Michael Joyce is a writer-producer with HealthNewsReview.org and tweets as @mlmjoyce
It’s hard to believe that the above functional magnetic resonance imaging (fMRI) image could lead to headlines like this:
Can suicide be prevented by science? (International Business Times)
It’s also hard to believe — or maybe it’s not — that this study generated all this hype. Here’s what the researchers from Carnegie Mellon University and University of Pittsburgh did to spark these headlines:
What’s lost in the breathless coverage generated by this study are two very important limitations.
First, none of the coverage I reviewed brought up the surrogate nature of fMRI. That what a fMRI measures is simply blood flow. And that the activity of neurons in the brain is correlated with blood flow. That is, blood flow increases to parts of the brain we are actively using. What lights up does not equate with a complex behavior or mood.
Just because researchers present patients with words or concepts they themselves associate with suicide (or whatever the opposite of suicide is?), does not mean they can draw any conclusions regarding what the subjects are thinking or feeling. Specifically, the findings can not predict suicidality as some headlines implied.
“There is an enormous gap between pixels on a scan and the suicidal behavior we see clinically,” says Allen Frances MD, former chairman of the psychiatry department at Duke University, who thought publishing the study was questionable. “Also, preliminary fMRI findings almost always fail to replicate when larger samples and more realistic control groups are used.”
Frances’s comments hint at the second key limitation of this study, which is the extremely small sample size. Although most of the news coverage mentioned the tiny sample size, none mentioned the dropout rate of nearly 50 percent, and the fact that most of the subjects were young females. It will take a much larger study to know if the results can be generalized more broadly.
That a computer can recognize a pattern — and these patterns can be sorted to generate an algorithm — is not surprising. What is surprising is what study co-leader, Marcel Just PhD, said in this video embedded in the Carnegie Mellon University news release :
I find three statements Dr. Just makes in this video disconcerting (italicized/underlined for emphasis):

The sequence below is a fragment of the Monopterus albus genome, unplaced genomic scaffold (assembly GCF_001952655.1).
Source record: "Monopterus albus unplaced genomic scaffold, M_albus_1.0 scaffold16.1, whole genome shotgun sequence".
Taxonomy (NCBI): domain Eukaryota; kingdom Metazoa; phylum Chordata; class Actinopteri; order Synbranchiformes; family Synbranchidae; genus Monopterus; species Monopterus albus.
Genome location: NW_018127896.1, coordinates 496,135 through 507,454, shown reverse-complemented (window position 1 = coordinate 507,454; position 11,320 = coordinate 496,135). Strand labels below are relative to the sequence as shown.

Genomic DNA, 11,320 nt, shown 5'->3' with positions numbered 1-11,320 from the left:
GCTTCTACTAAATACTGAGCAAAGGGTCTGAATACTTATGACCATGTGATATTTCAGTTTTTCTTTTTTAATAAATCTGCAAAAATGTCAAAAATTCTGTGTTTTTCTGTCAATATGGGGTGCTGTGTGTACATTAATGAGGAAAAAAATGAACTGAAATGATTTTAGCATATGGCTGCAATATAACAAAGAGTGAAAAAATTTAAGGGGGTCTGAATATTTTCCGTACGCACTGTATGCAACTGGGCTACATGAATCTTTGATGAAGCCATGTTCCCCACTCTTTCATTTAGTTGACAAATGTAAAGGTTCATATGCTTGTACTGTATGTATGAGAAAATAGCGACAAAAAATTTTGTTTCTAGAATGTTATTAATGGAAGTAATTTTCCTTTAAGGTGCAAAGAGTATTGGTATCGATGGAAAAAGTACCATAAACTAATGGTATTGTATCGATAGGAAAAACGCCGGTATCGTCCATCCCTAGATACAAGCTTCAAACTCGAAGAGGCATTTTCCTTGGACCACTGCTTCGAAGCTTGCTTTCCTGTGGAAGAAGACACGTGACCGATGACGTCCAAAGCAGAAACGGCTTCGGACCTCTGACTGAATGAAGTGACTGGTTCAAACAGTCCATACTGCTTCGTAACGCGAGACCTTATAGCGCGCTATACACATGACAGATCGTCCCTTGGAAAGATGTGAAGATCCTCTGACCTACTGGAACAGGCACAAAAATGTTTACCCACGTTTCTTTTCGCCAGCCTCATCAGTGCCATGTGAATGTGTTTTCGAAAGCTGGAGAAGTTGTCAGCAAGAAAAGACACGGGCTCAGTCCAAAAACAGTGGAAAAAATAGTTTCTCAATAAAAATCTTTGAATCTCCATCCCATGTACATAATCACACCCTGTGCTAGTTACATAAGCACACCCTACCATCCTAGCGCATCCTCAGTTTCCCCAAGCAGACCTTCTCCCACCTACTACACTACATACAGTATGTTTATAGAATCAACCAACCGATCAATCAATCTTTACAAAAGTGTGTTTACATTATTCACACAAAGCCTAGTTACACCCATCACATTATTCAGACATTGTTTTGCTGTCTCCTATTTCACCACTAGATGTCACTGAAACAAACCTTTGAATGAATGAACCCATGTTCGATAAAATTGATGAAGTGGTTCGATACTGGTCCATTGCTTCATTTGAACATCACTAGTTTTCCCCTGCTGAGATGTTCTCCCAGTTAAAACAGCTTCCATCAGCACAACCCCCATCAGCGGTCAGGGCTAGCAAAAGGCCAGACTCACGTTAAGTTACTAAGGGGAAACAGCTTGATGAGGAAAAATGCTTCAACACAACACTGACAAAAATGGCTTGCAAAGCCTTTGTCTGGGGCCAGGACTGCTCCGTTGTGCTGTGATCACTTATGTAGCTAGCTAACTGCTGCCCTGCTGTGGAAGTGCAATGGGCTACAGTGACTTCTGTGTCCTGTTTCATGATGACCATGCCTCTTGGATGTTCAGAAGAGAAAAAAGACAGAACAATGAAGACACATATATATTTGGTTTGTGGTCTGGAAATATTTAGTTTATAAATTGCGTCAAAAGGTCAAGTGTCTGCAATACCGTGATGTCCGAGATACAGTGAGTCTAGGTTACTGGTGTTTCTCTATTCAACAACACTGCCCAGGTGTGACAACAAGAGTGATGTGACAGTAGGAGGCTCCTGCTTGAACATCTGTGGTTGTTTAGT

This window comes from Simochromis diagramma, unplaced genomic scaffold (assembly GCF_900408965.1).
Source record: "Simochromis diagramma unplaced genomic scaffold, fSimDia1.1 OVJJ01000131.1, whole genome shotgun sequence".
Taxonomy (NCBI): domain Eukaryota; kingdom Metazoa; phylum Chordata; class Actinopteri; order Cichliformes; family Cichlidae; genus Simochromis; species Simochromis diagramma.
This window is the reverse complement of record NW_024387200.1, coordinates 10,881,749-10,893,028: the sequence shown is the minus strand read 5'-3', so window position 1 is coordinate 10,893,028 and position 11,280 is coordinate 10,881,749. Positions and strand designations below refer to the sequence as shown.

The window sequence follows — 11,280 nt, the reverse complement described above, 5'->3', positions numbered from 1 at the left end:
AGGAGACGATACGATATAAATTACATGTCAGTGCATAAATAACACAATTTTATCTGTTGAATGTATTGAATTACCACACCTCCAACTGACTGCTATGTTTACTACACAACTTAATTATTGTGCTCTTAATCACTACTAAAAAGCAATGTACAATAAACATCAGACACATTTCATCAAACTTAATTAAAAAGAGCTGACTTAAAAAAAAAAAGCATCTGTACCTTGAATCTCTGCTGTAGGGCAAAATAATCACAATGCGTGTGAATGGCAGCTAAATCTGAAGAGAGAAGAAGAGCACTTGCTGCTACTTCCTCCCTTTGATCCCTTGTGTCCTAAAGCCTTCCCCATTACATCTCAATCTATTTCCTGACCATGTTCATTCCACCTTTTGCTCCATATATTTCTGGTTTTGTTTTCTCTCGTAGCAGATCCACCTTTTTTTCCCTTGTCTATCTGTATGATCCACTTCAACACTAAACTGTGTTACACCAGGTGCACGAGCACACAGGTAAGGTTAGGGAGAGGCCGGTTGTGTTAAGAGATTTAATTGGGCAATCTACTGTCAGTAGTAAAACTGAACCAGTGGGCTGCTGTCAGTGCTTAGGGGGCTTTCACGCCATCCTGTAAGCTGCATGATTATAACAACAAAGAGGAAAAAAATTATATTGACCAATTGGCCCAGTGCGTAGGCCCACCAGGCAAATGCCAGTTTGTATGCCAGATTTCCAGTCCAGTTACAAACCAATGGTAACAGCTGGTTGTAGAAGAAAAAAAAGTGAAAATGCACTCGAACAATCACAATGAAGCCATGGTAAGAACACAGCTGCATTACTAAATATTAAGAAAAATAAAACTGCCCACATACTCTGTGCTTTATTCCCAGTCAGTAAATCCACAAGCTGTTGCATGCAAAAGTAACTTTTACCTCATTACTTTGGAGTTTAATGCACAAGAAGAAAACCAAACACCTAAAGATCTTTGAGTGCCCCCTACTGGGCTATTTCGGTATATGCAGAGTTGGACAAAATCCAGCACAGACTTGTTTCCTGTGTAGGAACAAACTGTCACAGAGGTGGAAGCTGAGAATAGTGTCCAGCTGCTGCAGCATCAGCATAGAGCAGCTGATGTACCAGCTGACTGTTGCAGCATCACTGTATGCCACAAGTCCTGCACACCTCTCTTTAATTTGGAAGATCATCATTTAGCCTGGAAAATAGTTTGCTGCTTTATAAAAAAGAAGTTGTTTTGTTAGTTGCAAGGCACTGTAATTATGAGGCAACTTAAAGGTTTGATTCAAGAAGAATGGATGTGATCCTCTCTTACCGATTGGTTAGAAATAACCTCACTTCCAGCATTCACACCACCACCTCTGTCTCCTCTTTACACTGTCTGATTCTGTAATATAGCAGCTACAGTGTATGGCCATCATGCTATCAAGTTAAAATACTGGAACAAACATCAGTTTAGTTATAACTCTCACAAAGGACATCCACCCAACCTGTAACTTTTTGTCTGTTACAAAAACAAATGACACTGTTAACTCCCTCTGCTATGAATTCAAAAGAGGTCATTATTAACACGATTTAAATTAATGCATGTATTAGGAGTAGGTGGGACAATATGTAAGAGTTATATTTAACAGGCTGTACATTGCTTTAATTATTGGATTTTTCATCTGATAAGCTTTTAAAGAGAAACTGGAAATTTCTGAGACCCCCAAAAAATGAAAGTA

I think the words he uses create problems for both journalists and readers. I also think they could foster hype.
Word choices do matter. We’ve run into this before with communicating about fMRI studies.
Just’s comments suggest that a brain imaging technique like fMRI can actually see and measure thoughts (or emotions). And to suggest this, as well as claim the study results are ‘revolutionary’ — or might help guide therapy — is misleading, irresponsible, and potentially self-serving. The gap between these scans and any possible therapy for mental illness is enormous.
And reporters have a responsibility here too. The International Business Times opened with: “Suicidal individuals can be identified through a new algorithm … a potential method for diagnosing mental health conditions in the near future.” What are suicidal people — who are likely quite desperate — expected to do with this information? It’s irresponsible reporting.
I empathize with fMRI researchers trying to find a vocabulary for what they see. Words like “signatures” or “patterns” make sense to me. But once you start to slide over to speaking about the brain’s ‘representation’ of words, thoughts, and emotions I think you run the risk of misleading people. You imply causality when you know full well as a scientist that your results can suggest correlation at best. In other words, we can’t know if the areas that light up in suicidal people represent their depression or intention to hurt themselves.
“I’m sure this is interesting research to those in the field of imaging and cognition,” says psychiatrist and former brain imaging researcher, Susan Molchan MD, a frequent contributor on our site. “But as far as clinical usefulness it has none, and likely won’t for a very long time.”
But a study like this does serve as a useful reminder to journalists and consumers alike. It reminds us that, other than the necessity of scrutinizing study limitations and word choices, it has becoming increasingly necessary to scrutinize news releases. It doesn’t matter if they come from corporations, medical journals, or — as in this case — from respected and trusted academic institutions.
All too often the burden of proof is left on the shoulders of journalists (and readers) to ask: what master does this news release serve? Is it leaning toward self-promotion or promoting evidence-based information?
Because I found the statistical analysis of this study somewhat confusing, I reached out to one of our frequent contributors, Susan Wie PhD, of the Division of Biostatistics at the University of Minnesota School of Public Health. She sent me the following which I think provides another reason to approach this study with further skepticism:
The reported high accuracy of 0.91 in the abstract was assessed in a non-standard way. The gold standard, which uses something called cross-validation, reveals a much lower classification accuracy of 0.76. In other words, the generalizability of this algorithm for identifying suicidality should be taken with a grain of salt.”